A client’s criticism needs to be handled with utmost care as one wrong move might be the end of the road for the project. You need to be very open to the feedback from a client. It is very important that you are well aware of the goals of the project before you present a mockup to them. Most people mess up in this as they aren’t quite sure of what the client wants. You need to be assertive and stress on the goals that your design would meet.

In most cases, when the client is harshly critical, people tend to keep mum and hesitate in asking the client for further clarifications and details regarding the project. If you keep mum, you are likely to fall short of the client’s expectations and inviting a harsher round of criticism in the future. Do not hesitate to ask questions or requesting the client to explain their needs in detail so that you are clear on their perspective to amend the design you had conceived.

Turn Criticism into Positive Strength

This is the most vital part of handling criticism and as a professional web designer you need to get your act right to filter out the negativity and turn the criticism into fuel for your success.

  • Looking At Suggestions – In the worst of criticism you are likely to find some suggestions to improve your design. This might come from a layman or an armature web designer. Think about the pros and cons of this suggestion and if you feel the pros outnumber the cons, it would be a wise idea to implement the suggestion in your design. Don’t be stubborn with your design if mistakes have been rightly pointed out.
  • Separating Useful Information – In the web design, you might be getting hundreds of comments on your website or blog, and it is very important for you to filter out the useful information out of these. You are likely to unearth gold while you do this as you might strike the idea of making your website appear and functional better. Scan through the comments and look for suggestions that others have given you as some might be from highly experienced designers.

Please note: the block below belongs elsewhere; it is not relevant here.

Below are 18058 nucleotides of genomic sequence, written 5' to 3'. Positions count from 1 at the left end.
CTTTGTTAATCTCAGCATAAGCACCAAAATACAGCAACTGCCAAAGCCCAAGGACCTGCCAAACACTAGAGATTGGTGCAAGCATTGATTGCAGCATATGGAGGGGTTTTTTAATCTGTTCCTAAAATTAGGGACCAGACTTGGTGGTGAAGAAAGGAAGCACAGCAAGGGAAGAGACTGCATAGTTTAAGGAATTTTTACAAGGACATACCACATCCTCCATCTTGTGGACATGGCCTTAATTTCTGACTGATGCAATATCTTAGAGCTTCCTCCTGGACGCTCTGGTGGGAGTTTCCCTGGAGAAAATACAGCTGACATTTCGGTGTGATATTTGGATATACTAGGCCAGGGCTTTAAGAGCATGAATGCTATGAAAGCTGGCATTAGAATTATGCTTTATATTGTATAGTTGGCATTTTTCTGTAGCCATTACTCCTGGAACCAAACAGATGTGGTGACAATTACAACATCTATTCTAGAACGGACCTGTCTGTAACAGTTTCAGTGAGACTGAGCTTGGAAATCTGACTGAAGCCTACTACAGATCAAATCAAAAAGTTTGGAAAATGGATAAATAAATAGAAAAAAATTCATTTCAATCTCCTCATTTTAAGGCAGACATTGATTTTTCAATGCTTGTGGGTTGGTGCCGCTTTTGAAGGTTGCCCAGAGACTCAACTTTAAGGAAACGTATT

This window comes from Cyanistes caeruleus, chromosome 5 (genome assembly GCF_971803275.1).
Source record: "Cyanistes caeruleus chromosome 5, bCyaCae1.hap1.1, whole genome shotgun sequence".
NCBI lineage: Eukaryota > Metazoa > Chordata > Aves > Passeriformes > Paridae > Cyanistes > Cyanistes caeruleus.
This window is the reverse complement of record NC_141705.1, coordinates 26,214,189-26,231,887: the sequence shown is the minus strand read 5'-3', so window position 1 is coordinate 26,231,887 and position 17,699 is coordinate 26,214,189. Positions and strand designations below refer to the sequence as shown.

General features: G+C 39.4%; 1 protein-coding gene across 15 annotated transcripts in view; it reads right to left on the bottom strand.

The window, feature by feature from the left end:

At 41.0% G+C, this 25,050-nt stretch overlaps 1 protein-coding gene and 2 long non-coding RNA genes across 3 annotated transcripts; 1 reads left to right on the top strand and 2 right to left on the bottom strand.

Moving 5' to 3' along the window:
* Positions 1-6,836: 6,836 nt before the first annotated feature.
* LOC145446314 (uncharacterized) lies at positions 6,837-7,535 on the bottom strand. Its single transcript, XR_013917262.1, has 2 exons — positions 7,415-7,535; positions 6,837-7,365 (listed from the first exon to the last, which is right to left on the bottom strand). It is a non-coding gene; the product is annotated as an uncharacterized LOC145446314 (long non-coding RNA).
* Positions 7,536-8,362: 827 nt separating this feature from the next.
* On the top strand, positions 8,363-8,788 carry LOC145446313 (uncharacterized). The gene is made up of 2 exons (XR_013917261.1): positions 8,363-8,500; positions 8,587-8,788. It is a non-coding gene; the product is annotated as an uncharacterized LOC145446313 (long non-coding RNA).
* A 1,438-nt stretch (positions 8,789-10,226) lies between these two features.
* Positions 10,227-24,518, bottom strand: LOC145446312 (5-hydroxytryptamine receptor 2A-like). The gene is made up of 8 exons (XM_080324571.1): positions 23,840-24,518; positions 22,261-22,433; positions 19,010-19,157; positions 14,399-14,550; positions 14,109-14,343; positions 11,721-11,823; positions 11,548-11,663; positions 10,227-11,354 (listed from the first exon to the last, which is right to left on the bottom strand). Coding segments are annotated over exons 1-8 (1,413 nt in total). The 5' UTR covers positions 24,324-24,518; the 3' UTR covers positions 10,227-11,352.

• Respecting Perspective – A bad feedback often lets you take a peek at your website from a certain perspective which you have ignored during the development process. It may be as simple as a ‘slow rendering website which cannot be accessed using a dialup connection’. You can make improvements to increase your website’s marketability.
  • Learning from Criticism – There are no shortcuts to achieve experience and expertise and you gain them only when you overcome your weaknesses. Criticism is one of the best books or blogs to learn from when it comes to web design. Your own mistakes are pointed out, which when corrected, makes you a better and a wiser web designer.
  • Thank a Critic – As a professional you need to always leave a lasting impression on the minds of the people. So whether the criticism is constructive or rude make it a point to thank the critic.  Don’t be sarcastic; rather be genuine while thanking the critic.

It is often believed that popularity and criticism go hand in hand in every field of art. Criticism is often considered to be sign of fame and popularity. Amateur designs are hardly criticized and talked about. And it is only the known names that critics like to fire at. When there are too many people criticizing your design you can pat your back and say “I am popular in the industry”.

This post is shared by Justin Spencer, Marketing Professional at, a specialized PSD to HTML Conversion Company, backed with years of experience and diligent professionals. We also offer software implementation service like PSD to WordPress , PSD to Magento, PSD to Joomla and PSD to Drupal and much more.